Crude Sketches Done in Quick Succession
By Andrew Brininstool
Queen’s Ferry Press, 2015
164 pages, $16.95
Reviewed by Nick Sweeney


Short stories are teaser trailers of what-ifs and could-bes. They are alternative pasts and predicted futures. In Crude Sketches Done in Quick Succession by Andrew Brininstool, they are portraits of a life of the entirely possible and truly dangerous. The stories within are not ripped from front page headlines but rather the stories buried near the funnies. They contain characters that are chased by the Oklahoma Commission for Beautification and Image Promotion, receive wooden ducks and roofing shingles in the mail, and spy on their elderly neighbor’s body with said neighbor’s husband. They live in a world we know too well or perhaps not well enough. Brininstool images a world we ignore or miss by mere seconds. Welcome to Norman Rockwell’s Bizarro World.

There lies a risk in creating a short story collection. It can showcase a limited toolbox of literary magic tricks or miss the true “story” by a few lines. There is immense pressure in short story writing, especially now. But Brininstool easily assures his readers that he has overcome those risks and obstacles. All of the nine stories within this collection are everything but crude sketches. Stories like “Kankakee” and “Stick Figures” are case studies in characters in duress, whether by foreign mail or by love stricken roommates. “Young Arsonists in Love” and “Mirabeau, the Truant” have quick moving and overt plots but the true story lies between the lines and pages of the stories. Each strike a different nerve, each shows a different reality eerily familiar to one of our very own.

In an interview with Glenn Shaheen, Brininstool discusses “Big Eyes, Wide Smiles,” a story that follows the Thelma & Louise meets Bonnie and Clyde couple of a sex-addicted beauty queen and maxillofacial surgeon. He says “You cannot make this kind of thing up, but maybe you can come close. I started throwing together dissonant images, notions. A beauty queen, a surgeon. A motel in Oklahoma. An English luxury sedan. I wanted to see what could be made out of signs that do not belong together.” This is the sole pattern you can see throughout the entire collection, although “Big Eyes” is shows it in the most visible way. The story itself isn’t “bizarre” for the sake of simply being so. Gina, the product of over beautification and pageantry, succumbs to her own vices. Ron, our disenfranchised and beleaguered hero of sorts (a term used loosely) stumbles along with her, trying to do one right thing since this debauchery filled journey began. Everything that doesn’t belong together somehow finds a way to stick together. It is comical in a manner that Donald Barthelme would appreciate, with this commission chasing our protagonists like the police officers chasing Dan Aykroyd and John Belushi in The Blues Brothers.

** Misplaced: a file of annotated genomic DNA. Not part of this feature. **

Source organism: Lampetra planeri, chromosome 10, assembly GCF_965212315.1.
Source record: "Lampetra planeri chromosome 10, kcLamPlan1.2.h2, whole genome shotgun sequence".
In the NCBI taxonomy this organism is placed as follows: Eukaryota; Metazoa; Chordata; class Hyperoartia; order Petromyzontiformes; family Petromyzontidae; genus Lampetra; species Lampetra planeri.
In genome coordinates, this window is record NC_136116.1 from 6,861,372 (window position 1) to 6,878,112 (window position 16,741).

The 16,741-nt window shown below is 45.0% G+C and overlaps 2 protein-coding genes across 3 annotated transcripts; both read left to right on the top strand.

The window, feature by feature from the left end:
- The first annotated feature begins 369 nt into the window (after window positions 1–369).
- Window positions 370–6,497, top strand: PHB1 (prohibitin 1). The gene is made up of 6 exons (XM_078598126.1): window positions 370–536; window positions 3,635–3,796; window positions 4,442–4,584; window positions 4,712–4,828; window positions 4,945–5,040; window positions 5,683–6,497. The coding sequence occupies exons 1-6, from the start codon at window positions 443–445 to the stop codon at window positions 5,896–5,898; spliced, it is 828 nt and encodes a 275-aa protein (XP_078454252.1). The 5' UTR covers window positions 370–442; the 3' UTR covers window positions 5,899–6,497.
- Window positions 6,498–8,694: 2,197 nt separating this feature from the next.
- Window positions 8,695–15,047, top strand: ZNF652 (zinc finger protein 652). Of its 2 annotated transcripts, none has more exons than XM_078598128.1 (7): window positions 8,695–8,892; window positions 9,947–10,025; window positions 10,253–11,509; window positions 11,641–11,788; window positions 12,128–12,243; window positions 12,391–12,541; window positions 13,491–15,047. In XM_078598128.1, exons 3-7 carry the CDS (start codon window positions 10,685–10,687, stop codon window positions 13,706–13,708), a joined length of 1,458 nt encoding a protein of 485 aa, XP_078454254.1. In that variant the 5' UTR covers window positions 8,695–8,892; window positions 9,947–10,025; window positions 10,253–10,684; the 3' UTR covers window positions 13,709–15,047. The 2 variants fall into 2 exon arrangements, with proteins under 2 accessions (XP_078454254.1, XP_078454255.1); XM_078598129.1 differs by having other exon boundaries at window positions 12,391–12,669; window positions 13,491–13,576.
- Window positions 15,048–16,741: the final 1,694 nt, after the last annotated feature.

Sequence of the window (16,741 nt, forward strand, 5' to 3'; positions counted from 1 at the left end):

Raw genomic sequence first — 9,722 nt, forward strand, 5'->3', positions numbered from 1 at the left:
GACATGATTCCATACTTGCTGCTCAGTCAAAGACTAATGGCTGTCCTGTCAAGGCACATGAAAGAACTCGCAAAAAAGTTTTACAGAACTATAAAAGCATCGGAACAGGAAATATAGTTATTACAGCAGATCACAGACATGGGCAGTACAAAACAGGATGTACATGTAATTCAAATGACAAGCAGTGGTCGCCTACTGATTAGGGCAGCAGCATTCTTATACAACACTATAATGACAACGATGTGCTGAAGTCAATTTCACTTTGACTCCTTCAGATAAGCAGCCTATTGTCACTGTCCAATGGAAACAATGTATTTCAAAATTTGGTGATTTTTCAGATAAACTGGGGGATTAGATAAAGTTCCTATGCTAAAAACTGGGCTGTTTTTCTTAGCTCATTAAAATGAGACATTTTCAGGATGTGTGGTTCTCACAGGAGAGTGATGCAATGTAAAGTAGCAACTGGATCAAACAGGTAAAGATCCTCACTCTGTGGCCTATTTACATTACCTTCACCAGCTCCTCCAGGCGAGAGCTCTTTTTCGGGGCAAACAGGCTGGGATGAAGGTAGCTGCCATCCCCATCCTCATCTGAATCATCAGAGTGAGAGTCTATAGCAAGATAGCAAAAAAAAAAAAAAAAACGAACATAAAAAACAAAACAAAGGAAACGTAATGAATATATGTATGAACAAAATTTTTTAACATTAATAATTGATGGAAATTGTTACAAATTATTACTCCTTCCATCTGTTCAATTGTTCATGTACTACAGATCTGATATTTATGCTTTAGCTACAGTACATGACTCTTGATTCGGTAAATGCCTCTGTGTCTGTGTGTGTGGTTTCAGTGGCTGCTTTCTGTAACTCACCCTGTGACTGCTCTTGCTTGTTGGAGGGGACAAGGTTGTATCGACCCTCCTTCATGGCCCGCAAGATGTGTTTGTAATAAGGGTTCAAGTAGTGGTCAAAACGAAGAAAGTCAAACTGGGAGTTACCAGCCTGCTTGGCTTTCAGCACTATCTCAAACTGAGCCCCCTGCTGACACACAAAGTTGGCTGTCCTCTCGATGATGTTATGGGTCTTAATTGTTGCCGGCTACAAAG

Brininstool throws us into these stories a pot of cold water like a frog and slowly turns the heat up. “Horticulture,” placed late in the collection, does this perfectly. Wes and Karen live their lives next to the now abandoned McGutcheon house. They’re life is balanced, the suburban sea is calm. When Carl and Regina move in, their world is suddenly challenged at every level. Conversations and intentions don’t go as planned. There is a subtle friction between the couples. It’s Raymond Carver’s “Neighbors” revisited in the best way. Wes is the driving force, wanting to make things the way they deserve to be. “It is a desire to get it right, Karen thought, watching Wes wash the dishes and re-press his tie for work. If he were to spill coffee on The Tennessean, he would stop to buy a fresh copy. Karen knows he grew up an army brat; by the time he was twelve he’d lived in no less than nine places. He believes in homeownership, Karen thought.” This drive combined with the summer heat and the resulting appreciation of Carl and Regina result in an incredible ending, wondering if they, like the readers, ever had a chance to feel the heat rise.

Brininstool isn’t showing us the light and dark sides of humanity, he’s showing humanity at its most raw and emotional. It’s most human. Life is about the moments we’re not quite ready for or catch us off guard. We don’t expect our neighbors to join in on our teenage voyeurism, we don’t expect the house to still be standing after begging to have it burned, we don’t expect wooden ducks to appear on our doorstep from strangers. This collection is a myriad of ideas and pieces that on the surface shouldn’t fit. While others may use this opportunity to bring readers in by sheer outrageousness, Brininstool has a purpose. It’s about asking questions.    Fiction is just that. It’s not about whether or not you can make these kinds of things up, it’s about how close you can get to it.